The projections of product purchases are shared with their merchandise vendors in the form of a supplier schedule so the vendors have visibility to see future requirements and plan accordingly.  The vendors are beginning to use these projections to plan raw materials and production and are adhering to the concept of “silence is approval” – that is, if they see something in their schedule that looks odd, they contact their respective Analyst – otherwise, they are expected to supply.

Product transfers (from Stores to Distribution Centres) and purchase orders (from Vendors to Distribution Centres) are cut, automatically, at the agreed upon lead time between any two locations.  Since all partners in the supply chain have visibility they are working to a single lead time between two nodes in the supply chain – even promotional requirements are automatically converted to an order at the same lead time as regular demand.  In fact, their thinking has evolved to the point where they understand that, in retail, there really is no difference between a “regular” order and a “promotional order”.

The unit projections at all levels are automatically translated to different languages of the business:

  1. In dollars for finance to aid in budgeting and gaining control of the business
  2. In cube and weight for distribution, transportation and retail operations to provide volume projections and automatically convert the projections to capacity requirements

In terms of planning they are using the Flowcasting process and solution to greatly simplify and improve a number of common retail planning scenarios.  These include:

  1. Product introductions
  2. Product discontinuations that phase out products, store by store, based on available inventory and the store specific consumer demand forecast
  3. New store openings to predict future dated sales and replenishment by product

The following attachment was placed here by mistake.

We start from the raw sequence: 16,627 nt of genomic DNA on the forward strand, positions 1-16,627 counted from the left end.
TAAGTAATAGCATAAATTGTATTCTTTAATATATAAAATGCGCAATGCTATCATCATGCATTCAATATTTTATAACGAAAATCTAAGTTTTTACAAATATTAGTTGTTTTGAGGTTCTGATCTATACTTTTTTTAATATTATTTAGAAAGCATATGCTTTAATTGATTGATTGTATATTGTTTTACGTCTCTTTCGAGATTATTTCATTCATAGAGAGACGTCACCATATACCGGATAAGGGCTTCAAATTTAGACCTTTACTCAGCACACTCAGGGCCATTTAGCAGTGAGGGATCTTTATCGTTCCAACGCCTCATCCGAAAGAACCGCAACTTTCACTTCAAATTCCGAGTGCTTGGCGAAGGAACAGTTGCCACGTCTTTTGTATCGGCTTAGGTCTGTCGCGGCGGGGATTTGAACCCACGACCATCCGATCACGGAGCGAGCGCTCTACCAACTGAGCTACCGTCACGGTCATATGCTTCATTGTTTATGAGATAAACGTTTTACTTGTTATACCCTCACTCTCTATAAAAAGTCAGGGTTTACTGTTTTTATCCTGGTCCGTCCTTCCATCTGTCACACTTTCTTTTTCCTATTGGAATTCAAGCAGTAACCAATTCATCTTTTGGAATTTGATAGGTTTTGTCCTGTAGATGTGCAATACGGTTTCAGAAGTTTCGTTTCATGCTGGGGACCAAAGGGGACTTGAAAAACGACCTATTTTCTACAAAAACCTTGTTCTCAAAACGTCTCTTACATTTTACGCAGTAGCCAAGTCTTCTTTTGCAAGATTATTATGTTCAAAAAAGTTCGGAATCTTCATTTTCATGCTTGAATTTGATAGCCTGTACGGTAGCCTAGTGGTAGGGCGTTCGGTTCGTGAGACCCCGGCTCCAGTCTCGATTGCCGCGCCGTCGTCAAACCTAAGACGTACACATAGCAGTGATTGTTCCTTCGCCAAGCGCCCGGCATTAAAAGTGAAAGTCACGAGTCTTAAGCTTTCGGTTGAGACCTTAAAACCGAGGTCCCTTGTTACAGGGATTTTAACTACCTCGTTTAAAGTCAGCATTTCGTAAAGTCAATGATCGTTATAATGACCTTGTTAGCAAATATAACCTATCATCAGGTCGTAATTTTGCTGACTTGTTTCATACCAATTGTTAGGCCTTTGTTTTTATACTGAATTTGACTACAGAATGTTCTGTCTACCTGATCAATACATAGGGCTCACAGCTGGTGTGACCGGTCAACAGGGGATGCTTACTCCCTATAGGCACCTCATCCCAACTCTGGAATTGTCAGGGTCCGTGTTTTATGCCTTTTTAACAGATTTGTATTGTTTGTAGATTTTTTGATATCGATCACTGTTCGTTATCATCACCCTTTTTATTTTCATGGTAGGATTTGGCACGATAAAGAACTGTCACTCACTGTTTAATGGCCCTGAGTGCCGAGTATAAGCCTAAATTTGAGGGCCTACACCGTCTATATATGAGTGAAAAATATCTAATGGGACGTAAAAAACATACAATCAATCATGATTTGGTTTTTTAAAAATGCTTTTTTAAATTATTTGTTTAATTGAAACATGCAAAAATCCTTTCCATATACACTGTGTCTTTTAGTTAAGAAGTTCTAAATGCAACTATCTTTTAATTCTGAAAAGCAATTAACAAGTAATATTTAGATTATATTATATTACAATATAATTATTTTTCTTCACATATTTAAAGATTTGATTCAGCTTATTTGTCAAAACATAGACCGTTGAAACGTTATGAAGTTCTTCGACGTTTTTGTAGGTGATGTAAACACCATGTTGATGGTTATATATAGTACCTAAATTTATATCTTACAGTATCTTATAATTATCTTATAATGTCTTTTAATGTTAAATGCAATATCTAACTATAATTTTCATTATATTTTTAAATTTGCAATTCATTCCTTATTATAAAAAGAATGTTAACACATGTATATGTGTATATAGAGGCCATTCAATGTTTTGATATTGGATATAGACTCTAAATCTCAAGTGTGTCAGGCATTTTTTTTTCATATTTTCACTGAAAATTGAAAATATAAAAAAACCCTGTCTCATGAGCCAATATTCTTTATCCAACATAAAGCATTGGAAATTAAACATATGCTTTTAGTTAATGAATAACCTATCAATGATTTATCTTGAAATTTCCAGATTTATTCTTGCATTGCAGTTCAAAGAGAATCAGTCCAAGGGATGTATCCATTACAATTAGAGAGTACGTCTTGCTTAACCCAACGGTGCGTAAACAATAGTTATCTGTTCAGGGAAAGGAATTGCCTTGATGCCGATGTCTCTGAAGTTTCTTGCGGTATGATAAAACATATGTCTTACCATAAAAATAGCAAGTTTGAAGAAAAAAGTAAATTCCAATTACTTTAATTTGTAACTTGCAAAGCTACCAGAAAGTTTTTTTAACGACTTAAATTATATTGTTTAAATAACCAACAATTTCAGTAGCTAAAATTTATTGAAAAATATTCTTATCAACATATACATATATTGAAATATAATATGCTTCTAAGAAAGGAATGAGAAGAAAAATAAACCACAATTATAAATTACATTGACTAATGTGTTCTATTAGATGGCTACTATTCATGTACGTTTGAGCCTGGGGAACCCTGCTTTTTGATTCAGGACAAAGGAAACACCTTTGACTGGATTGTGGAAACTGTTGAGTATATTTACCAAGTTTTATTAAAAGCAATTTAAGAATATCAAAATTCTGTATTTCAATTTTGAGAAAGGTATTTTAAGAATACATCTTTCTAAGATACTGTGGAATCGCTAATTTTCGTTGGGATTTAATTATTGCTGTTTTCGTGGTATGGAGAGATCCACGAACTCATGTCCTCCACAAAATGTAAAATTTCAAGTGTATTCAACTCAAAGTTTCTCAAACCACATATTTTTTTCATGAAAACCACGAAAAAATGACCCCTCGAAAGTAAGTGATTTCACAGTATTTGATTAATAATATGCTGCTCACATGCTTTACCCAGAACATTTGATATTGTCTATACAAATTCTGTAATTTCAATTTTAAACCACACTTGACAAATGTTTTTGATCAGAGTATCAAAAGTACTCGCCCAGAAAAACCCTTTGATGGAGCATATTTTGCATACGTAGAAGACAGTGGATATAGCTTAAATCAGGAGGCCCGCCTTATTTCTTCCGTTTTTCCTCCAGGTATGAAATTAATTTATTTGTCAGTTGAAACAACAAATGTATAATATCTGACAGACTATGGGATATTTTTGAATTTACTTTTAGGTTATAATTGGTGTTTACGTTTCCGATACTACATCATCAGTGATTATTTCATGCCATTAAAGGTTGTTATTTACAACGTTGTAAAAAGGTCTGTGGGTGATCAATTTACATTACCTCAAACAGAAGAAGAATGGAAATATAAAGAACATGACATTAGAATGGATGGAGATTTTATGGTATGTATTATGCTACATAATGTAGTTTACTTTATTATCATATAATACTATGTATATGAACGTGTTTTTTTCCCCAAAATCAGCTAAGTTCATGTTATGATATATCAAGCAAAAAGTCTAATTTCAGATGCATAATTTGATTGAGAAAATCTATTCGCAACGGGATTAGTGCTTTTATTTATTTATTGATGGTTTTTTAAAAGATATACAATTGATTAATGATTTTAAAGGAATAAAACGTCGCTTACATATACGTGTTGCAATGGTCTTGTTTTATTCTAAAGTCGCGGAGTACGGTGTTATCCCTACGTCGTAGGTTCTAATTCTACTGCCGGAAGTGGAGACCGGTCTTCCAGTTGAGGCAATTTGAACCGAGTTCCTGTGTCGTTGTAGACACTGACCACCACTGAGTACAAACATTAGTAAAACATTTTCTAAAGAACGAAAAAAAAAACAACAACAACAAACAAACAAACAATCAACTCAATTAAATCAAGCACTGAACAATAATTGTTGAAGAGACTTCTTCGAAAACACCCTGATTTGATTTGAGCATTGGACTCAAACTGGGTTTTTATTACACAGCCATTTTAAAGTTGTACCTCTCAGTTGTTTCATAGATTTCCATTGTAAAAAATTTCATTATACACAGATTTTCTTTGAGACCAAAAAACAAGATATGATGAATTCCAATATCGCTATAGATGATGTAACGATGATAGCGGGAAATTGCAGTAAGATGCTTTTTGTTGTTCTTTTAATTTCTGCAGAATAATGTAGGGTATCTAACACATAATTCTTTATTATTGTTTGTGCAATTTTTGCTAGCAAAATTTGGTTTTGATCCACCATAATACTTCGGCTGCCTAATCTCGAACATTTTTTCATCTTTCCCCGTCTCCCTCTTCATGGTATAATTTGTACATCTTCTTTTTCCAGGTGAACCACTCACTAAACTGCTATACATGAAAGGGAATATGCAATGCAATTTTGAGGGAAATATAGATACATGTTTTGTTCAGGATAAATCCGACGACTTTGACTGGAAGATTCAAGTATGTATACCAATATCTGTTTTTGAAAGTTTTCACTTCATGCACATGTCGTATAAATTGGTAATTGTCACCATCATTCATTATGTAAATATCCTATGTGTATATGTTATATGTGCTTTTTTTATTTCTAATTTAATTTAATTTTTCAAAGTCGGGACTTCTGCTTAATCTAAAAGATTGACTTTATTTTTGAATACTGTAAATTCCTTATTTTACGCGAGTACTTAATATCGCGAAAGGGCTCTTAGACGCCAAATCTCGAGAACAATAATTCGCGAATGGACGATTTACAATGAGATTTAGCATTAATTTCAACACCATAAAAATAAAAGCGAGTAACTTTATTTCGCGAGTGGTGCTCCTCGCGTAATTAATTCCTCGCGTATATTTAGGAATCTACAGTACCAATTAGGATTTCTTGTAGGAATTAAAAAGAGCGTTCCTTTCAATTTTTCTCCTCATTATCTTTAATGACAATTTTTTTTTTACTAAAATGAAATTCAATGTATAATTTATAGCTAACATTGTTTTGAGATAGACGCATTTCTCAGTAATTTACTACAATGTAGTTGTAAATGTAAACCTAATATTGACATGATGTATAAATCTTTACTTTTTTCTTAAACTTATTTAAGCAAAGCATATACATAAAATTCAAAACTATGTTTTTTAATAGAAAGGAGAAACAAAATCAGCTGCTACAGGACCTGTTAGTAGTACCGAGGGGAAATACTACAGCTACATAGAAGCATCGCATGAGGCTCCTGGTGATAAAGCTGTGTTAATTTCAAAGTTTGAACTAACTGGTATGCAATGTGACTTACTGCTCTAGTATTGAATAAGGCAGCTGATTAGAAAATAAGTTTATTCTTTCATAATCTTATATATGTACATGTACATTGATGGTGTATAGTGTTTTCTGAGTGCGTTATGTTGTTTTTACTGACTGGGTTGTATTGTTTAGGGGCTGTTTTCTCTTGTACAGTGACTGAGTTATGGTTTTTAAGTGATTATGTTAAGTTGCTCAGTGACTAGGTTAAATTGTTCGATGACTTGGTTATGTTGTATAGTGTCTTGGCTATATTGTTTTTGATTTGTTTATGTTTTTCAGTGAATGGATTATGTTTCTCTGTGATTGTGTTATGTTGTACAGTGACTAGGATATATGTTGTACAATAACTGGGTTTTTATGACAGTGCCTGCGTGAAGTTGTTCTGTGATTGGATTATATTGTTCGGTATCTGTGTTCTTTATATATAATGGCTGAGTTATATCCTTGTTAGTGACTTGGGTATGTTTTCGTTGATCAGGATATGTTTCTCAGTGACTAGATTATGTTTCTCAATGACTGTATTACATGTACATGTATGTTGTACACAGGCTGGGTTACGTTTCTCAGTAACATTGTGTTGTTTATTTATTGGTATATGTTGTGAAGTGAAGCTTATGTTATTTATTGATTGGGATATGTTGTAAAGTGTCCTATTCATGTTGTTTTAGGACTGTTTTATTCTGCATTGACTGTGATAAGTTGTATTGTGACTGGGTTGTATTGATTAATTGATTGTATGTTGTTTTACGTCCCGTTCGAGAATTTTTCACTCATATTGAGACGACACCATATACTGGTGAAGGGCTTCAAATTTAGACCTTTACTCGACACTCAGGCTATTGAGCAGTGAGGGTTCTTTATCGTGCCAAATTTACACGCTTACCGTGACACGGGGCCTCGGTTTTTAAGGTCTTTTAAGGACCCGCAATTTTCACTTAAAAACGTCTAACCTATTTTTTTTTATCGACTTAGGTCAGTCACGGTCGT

4. Promotions, including national and regional events
  5. Seasonal planning to ensure that residual seasonal carryover inventory is minimized
  6. Distribution Centre openings whereby future store requirements are mapped to the new DC in order to properly depict the ramp up demand on the new DC, while simultaneously showing the draw down demand on the older DC

To summarize:

They are managing their business to a single set of numbers and have created a dynamic model of the business – driven by the consumer!

I think you’d agree that’s pretty impressive and, in my opinion, they deserve a round of applause and perhaps even a standing ovation for their accomplishments.

Folks, this is a first in retail supply chain planning and a first for Flowcasting.  A retailer is managing their entire business using Flowcasting and is already beginning to see improvements in on-shelf availability, inventory performance and operational performance – not to mention starting to gain control of the business by connecting the business plan with the day-to-day operational plans.

To the folks at PAL and to the small, dedicated Flowcasting Team that we’ve worked with, I have only this to say….

Congratulations, and well done!!

Philosophy

Tony Dungy is a legendary NFL football coach and one of the most respected figures in professional sports.  Dungy has a coaching philosophy that produced some great teams, a Super Bowl win and a key to the front door of the Football Hall of Fame in Canton, Ohio.